The Limits of Change

As I write this, we are 24 hours away from the end of this seemingly endless presidential campaign, and all the signs point to a victory – some would say an overwhelming victory – by Barack Obama. I won’t make any predictions here, what with the Bradley Effect and other unknowns – including the possibility of a "hanging chad"-like situation – but, given the polls, it’s incumbent on me to give my readers an indication of what to expect from an Obama administration in the foreign policy department, and this is undoubtedly reflected in the personnel he’ll assemble on his foreign policy team.

So who’s up for major appointments? A number of names have been floated, some of them Republicans, for key positions like secretary of defense and secretary of state, notably the idea of keeping Robert Gates, the current defense chief, and bringing in Richard Lugar for secretary of state. Both possibilities underscore the essential continuity of our misguided and increasingly dangerous foreign policy of global intervention. Bill Richardson is also being mentioned for state, along with John "I Was For It Before I Was Against It" Kerry.

This particular appointment, however, doesn’t tell us much about the foreign policy favored by Obama. Recent secretaries of state have had minimal influence on actual policymaking and have often been at odds with the White House; look at Colin Powell. This is due to the ever-increasing power of the president over the conduct of U.S. foreign policy, a realm surrendered to the executive by Congress, in principle, long ago. Under President Bush, the process accelerated and the foreign policymaking bureaucracy took on a distinctly monarchical flavor. The president’s national security adviser, the one with direct access to the king, became the key player. Condi Rice, with her personal friendship with Bush II, was perfect for this role, and the next national security adviser is liable to play a similarly important part in shaping Obama’s decisions.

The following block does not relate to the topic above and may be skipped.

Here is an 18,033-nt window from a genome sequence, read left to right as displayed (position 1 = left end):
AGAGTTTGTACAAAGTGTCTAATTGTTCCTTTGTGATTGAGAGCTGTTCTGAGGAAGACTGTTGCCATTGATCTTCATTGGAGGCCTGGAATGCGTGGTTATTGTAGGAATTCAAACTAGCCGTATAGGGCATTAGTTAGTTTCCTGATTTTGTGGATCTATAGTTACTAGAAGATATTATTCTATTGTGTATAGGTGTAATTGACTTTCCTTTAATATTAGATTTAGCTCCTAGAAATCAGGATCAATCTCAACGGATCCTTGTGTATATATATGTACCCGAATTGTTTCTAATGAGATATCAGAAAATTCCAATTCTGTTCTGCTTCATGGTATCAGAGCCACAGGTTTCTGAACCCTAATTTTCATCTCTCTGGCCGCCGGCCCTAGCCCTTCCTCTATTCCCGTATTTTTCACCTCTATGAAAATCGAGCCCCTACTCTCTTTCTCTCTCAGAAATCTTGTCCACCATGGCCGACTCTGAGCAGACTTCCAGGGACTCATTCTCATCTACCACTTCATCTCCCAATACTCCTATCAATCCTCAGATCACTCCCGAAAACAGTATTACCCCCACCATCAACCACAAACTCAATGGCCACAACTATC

The most troubling possibility here is Dennis Ross, a career foreign policy bureaucrat who was instrumental in shaping America’s Israel-centric policy in the Middle East under George H.W. Bush and Bill Clinton. He is a longtime associate of the Washington Institute for Near East Policy (WINEP), the scholarly adjunct of AIPAC, Israel’s powerful lobbying organization in the U.S., which he co-founded.

The beginning of Ross’ career as a civil servant is a good indicator of what we might expect from him, and from the Obama administration when it comes to setting Middle Eastern policy. When Ronald Reagan was elected in 1980, he brought in Paul Wolfowitz to run the policy planning at the State Department, and Wolfie brought in his neocon buddies: I. Lewis "Scooter" Libby, Francis Fukuyama, Zalmay Khalilzad, James Roche, Stephen Sestanovich, Alan Keyes (yes, that Alan Keyes!), and Ross. In short, Ross has always been a reliable member in good standing of the neocon foreign policy cabal, the very same group that lied us into war with Iraq – and is now intent on doing the same with Iran. Although the neocons who came to Washington were mostly ex-Democrats, Ross stayed with his old party, although partisan allegiances seem not to mean much to him. He has served under three secretaries of state: James Baker, Warren Christopher, and Madeleine Albright.

As special Middle East coordinator under President Bill Clinton, Ross was responsible for managing the Israeli-Palestinian negotiations, a process described by former negotiating team member Aaron David Miller as follows:

"With the best of motives and intentions, we listened to and followed Israel’s lead without critically examining what that would mean for our own interests, for those on the Arab side and for the overall success of the negotiations. The ‘no surprises’ policy, under which we had to run everything by Israel first, stripped our policy of the independence and flexibility required for serious peacemaking. If we couldn’t put proposals on the table without checking with the Israelis first, and refused to push back when they said no, how effective could our mediation be? Far too often, particularly when it came to Israeli-Palestinian diplomacy, our departure point was not what was needed to reach an agreement acceptable to both sides but what would pass with only one – Israel."

"Without critically examining what that would mean for our own interests" – that’s the key phrase here, one that fully describes the effect (and also, perhaps, the intention) of our Middle Eastern policy, one that puts Israel, not America, first.

Ross recently signed on to a plan, being pushed by something called the Bipartisan Policy Center, that is nothing but a roadmap to war with Tehran. The report, written in the form of recommendations to an incoming president, says he must begin a military buildup directed at Iran from "the first day [he] enters office." The plan is to begin "pre-positioning additional U.S. and allied forces, deploying additional aircraft carrier battle groups and minesweepers, placing other war material in the region, including additional missile defense batteries, upgrading both regional facilities and allied militaries, and expanding strategic partnerships with countries such as Azerbaijan and Georgia in order to maintain operational pressure from all directions."